This article talks about the worst of the worst advice that event planners hear – and if you’re an event planner be sure to read this post below:
When I left my corporate job and started my own business I had several well-meaning friends who forwarded me job descriptions with polite emails that read, “Thought you might be interested.” They didn’t really understand. This wasn’t a phase I was going through. It was something I was committed to making a success. After three years of doing my own thing, my mother still asks how long I plan on “doing this” as if it’s a passing fancy.
Advice can have the same misdirected application. And event planners hear a lot of it. Everyone who has ever thrown a party believes that make them qualified to plan events. Sure, some people have a natural skill, but most people outside of the industry don’t understand what goes into planning. That’s probably why there’s so much lousy advice out there. Here are some of my favorites:
Wowing your audience is great but it doesn’t give you license to ignore the details. If you do, someone will notice and that “wow” experience will lose its luster.
You won’t so commit it to ink or insist the vendor you’re working with should add it to the contract. If it’s not in writing it doesn’t exist.
And wait and wait…
This will be the first thing they complain about it – even those with hotspots.
This is often something the event client will tell you when average attendees are middle-aged and older. Do not listen to him/her. They are on social. They use technology.
Insert any kind of marketing in this piece of advice because many people believe marketing just happens. They don’t see the extraordinary amount of work that goes on underneath the tip of the marketing iceberg. Never forget to ask for what it is you want people to do. Sure they might say no, but it’s also the only way they’ll say yes. In a study published in the Journal of the American Society for Psychical Research in 2009, they estimated 53% of the population is psychic. Even so, it’s not worth the risk. Just ask for it.
First, this advice is a double-edged sword. If you don’t prepare for what could go wrong, you won’t be prepared when it does, but if you worry about everything that could go wrong, you will be so anxiety-ridden you won’t want to leave your bed. Instead, play the odds. Prepare for things that most often go wrong. For instance, when I got married I had the brilliant idea to do my own flowers – everything from centerpieces to boutonnières.
My photographer asked for a boutonnière as well. At the time I was a little put out but adhered to his request. I counted and recounted my numbers making sure none of the groomsmen were left out. Turns out I was right about the groomsmen and forgot the groom. My photographer had seen this happen countless times and his request was merely a safeguard against it. Prepare for the things you know are likely to happen, like rain on the day of an outside event, but don’t worry about a zombie apocalypse. There’s simply not enough time.
Okay, this is not advice but a very common mistake. If you have people offering, take them up on their offer. You know your event staff will be running around attending to last minute needs. Volunteers can help staff positions (like registration or info desk, if you have these) to allow staff to attend to weightier matters.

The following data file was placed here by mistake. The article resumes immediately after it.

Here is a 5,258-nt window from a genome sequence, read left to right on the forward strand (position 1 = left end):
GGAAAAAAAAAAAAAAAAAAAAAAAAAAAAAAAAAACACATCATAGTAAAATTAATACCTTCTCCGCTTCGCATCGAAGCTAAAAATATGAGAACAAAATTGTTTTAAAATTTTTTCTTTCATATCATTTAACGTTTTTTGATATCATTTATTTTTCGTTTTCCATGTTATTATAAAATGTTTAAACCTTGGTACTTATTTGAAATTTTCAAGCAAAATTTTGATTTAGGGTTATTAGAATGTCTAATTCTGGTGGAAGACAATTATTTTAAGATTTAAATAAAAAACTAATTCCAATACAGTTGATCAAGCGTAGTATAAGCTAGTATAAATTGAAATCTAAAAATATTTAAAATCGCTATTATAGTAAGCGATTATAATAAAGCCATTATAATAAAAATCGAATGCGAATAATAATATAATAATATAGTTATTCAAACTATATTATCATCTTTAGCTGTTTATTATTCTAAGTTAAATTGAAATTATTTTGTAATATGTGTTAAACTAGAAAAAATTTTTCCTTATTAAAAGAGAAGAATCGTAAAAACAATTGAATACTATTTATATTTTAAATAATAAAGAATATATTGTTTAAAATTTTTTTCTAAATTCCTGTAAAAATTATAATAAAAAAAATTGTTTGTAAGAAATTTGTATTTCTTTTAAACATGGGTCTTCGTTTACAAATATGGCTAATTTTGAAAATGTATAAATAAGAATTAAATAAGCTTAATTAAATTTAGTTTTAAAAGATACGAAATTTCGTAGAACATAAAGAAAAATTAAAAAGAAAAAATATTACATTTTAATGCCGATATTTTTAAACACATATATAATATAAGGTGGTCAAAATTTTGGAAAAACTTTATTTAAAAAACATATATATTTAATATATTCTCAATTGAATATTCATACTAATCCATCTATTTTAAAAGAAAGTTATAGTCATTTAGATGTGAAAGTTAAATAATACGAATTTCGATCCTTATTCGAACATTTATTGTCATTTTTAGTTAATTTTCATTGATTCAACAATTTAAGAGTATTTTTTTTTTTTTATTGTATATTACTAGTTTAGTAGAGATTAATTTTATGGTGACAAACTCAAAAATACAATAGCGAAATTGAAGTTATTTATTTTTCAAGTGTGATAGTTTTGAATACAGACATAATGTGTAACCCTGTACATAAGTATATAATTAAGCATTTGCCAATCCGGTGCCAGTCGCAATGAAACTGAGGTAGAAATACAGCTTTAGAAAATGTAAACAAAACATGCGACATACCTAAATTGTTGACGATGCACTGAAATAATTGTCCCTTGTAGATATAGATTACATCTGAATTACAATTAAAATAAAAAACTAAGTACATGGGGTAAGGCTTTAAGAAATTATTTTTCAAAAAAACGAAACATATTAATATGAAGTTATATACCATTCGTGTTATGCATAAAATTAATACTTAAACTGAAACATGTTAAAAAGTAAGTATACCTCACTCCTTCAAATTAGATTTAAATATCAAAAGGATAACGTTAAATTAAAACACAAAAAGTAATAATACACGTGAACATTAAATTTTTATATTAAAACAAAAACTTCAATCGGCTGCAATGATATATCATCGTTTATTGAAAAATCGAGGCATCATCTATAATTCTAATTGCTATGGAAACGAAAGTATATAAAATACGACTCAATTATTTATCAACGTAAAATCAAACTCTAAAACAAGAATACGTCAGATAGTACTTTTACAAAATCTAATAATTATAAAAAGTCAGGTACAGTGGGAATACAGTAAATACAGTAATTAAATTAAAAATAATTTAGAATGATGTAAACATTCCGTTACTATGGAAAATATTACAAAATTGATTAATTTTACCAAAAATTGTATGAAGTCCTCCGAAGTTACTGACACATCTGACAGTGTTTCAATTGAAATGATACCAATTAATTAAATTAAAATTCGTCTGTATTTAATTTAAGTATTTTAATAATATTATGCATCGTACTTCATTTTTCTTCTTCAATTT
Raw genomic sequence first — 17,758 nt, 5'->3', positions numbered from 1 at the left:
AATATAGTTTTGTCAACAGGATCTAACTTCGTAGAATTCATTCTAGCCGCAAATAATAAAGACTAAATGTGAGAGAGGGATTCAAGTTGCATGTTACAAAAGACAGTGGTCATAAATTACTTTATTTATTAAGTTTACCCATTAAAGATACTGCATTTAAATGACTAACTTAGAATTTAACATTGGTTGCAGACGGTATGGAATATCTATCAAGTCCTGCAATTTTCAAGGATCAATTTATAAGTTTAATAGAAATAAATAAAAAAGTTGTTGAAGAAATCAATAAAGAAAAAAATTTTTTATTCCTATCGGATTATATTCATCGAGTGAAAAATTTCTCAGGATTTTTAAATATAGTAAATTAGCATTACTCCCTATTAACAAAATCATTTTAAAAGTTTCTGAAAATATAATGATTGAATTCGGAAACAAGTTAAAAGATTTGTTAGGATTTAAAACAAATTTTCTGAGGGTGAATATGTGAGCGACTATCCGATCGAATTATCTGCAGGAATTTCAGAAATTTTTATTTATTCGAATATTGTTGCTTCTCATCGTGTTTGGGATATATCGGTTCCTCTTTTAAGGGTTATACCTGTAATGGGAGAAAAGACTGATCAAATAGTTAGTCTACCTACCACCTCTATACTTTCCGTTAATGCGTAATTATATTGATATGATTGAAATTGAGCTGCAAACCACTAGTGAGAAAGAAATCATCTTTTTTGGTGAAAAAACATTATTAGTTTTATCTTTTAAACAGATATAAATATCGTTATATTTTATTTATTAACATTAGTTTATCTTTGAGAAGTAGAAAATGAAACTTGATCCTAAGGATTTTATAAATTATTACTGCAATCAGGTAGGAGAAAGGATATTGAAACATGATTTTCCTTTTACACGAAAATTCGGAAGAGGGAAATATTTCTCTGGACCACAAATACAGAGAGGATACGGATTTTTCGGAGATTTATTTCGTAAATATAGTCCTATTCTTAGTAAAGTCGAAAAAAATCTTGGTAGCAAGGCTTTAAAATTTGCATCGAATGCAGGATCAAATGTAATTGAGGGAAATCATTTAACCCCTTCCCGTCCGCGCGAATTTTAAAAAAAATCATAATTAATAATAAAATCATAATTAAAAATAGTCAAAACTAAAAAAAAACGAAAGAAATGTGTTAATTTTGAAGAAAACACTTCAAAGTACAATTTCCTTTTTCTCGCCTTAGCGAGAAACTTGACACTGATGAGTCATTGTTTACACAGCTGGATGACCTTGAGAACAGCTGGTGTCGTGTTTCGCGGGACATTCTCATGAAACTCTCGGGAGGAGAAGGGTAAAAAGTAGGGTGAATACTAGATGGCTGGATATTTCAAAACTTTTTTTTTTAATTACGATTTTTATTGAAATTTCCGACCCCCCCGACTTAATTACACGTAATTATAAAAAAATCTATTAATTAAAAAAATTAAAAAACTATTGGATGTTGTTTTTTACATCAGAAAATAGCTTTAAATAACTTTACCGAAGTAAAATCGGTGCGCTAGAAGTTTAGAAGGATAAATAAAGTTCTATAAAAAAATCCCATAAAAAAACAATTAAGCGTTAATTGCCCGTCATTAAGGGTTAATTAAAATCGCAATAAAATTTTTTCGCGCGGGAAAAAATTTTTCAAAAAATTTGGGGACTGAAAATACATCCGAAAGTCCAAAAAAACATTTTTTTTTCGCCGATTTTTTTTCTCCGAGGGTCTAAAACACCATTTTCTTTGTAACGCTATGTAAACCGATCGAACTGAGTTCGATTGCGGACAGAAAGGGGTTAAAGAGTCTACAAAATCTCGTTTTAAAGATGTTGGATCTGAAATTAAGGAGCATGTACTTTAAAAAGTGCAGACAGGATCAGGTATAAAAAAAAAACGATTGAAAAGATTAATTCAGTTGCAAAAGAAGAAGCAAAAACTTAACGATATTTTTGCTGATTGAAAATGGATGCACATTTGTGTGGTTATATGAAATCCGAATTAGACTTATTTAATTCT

True, only if by “makes a little extra” you mean you can order pizza from your cell phone.
You’ll often hear people say, I sent an email. Never chance communication to one form of media. Send an email, place the update on your app and event technology, and announce it at the event if necessary. You never know when someone is not paying attention and the last thing you want is to get feedback that they never received the critical information.
Do you plant a garden or just hope that a bird drops a rose seed just where you want it? It’s easy to think networking happens organically, and it can, but it also doesn’t hurt to give it a little push. Help first-time attendees get acclimated. Help lone attendees meet their tribe. Connections will keep people coming back so make sure you assist them in happening.
I know this sounds a bit doom and gloom but an event planner who is in charge of many, many people should at least be aware of best practices in violent situations. It’s now a job requirement.
Events have become very personalized. While this is generally good information and one that fits most audiences (everyone likes to eat), there are some instances and some groups that are best served spending your “splurge” budget item on something other than edibles.
A successful event planner runs options by the client ahead of time so that each decision needn’t be signed off on if the top choice isn’t available. Instead of switching the April event to May without checking with the client because you’re sure “He won’t mind. It’s still the spring.” or instead of having to go back on each date, have several he has approved ahead of time. This will save time and effort.
Opinions are like annoying relatives, everybody has one. Ultimately it’s up to you whether you listen to the advice of others or not. (Although, we highly suggest not using any of the bad advice in this article.) But remember, very few of those giving the advice know your attendees and clients the way you do. Personalization to their preferences is what matters and what makes a successful event planner today.
Virtual Fusions is a excellent cloud-hosted platform that will help you plan your event and also empower your attendees to build connections. Find out more.
via The Worst Advice We Have Ever Heard About Event Planning